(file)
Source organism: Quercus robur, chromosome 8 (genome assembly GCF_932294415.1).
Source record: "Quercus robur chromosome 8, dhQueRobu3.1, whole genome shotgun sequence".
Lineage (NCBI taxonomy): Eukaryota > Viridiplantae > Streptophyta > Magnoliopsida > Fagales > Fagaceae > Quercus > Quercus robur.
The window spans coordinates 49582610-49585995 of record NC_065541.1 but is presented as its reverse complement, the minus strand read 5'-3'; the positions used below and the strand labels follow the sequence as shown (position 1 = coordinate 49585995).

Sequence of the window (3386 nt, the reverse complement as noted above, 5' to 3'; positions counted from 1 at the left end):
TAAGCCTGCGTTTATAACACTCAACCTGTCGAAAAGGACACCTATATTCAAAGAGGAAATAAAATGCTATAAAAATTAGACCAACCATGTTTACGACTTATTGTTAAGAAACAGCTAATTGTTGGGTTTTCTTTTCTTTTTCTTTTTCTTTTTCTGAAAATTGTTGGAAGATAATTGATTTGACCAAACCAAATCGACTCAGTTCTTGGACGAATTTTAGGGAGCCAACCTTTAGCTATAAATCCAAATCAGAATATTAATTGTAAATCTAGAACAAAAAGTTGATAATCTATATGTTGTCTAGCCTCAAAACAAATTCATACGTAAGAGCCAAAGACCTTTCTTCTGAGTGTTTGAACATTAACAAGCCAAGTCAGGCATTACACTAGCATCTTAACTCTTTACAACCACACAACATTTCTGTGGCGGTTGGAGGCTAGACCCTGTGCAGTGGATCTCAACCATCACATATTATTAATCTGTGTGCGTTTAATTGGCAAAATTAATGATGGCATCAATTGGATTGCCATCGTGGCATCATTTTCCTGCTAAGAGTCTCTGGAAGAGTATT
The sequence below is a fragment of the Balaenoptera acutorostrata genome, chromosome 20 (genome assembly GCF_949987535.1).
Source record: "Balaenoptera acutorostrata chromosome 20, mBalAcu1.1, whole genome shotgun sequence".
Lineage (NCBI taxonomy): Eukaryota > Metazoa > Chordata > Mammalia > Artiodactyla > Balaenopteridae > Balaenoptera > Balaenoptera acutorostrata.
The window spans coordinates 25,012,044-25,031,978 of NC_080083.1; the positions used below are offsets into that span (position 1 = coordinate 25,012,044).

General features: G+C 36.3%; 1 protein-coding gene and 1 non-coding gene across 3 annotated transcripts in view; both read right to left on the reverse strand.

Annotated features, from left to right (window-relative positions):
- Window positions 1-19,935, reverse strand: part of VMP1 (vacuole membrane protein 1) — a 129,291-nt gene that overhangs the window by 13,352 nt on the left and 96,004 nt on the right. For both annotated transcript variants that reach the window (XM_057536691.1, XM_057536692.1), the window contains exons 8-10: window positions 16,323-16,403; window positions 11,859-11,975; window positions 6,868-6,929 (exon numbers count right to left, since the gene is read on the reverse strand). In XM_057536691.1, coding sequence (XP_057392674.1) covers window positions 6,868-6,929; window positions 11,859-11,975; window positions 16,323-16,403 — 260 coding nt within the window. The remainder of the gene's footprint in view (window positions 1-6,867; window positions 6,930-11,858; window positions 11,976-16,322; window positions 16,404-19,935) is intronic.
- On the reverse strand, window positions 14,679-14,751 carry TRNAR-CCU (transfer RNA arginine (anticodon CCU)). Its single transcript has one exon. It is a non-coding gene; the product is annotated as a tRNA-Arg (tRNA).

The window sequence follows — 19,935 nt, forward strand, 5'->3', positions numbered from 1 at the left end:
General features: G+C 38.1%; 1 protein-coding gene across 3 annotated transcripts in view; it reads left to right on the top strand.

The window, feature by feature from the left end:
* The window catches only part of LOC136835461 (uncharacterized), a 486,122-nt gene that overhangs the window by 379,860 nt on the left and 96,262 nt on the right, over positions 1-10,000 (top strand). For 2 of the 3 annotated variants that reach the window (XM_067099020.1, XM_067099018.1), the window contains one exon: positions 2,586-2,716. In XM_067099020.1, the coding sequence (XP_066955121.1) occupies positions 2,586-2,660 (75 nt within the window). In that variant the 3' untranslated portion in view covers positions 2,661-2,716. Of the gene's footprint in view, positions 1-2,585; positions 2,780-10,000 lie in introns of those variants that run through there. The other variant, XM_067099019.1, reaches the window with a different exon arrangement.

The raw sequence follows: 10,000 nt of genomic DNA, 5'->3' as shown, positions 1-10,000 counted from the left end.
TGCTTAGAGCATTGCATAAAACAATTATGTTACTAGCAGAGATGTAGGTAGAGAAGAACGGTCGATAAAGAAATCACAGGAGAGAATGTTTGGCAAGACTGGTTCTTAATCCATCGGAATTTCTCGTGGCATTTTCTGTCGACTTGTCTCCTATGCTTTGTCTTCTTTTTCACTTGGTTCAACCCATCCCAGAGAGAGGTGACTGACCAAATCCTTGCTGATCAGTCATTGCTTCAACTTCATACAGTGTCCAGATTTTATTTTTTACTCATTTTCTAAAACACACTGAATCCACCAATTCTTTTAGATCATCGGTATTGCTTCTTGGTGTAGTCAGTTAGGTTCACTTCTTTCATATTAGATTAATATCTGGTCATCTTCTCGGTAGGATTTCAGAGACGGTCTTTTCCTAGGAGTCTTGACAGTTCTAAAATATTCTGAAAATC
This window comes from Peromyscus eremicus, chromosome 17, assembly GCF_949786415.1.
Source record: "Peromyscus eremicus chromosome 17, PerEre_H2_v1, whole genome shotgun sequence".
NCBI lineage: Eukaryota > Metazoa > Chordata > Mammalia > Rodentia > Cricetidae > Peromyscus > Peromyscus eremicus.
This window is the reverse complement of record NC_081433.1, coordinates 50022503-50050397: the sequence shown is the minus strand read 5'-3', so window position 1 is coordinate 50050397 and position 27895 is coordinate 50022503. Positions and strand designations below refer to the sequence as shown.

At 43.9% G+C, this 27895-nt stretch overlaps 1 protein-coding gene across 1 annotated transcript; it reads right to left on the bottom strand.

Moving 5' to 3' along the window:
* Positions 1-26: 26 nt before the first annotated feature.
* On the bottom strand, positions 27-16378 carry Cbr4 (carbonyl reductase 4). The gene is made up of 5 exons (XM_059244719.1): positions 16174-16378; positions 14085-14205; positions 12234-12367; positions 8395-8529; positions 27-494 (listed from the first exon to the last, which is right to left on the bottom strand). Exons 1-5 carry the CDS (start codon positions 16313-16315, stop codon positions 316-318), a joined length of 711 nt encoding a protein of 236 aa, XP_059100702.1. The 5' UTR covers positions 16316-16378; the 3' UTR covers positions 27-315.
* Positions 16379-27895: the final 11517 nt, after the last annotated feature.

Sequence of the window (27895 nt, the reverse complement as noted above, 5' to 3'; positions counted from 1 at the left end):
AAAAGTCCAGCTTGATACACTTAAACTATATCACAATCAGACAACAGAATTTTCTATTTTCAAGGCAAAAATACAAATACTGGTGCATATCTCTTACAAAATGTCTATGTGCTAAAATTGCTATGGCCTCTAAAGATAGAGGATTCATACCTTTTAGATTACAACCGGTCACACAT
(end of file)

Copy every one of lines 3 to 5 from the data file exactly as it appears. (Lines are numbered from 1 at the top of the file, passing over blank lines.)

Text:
Lineage (NCBI taxonomy): Eukaryota > Viridiplantae > Streptophyta > Magnoliopsida > Fagales > Fagaceae > Quercus > Quercus robur.
The window spans coordinates 49582610-49585995 of record NC_065541.1 but is presented as its reverse complement, the minus strand read 5'-3'; the positions used below and the strand labels follow the sequence as shown (position 1 = coordinate 49585995).

Sequence of the window (3386 nt, the reverse complement as noted above, 5' to 3'; positions counted from 1 at the left end):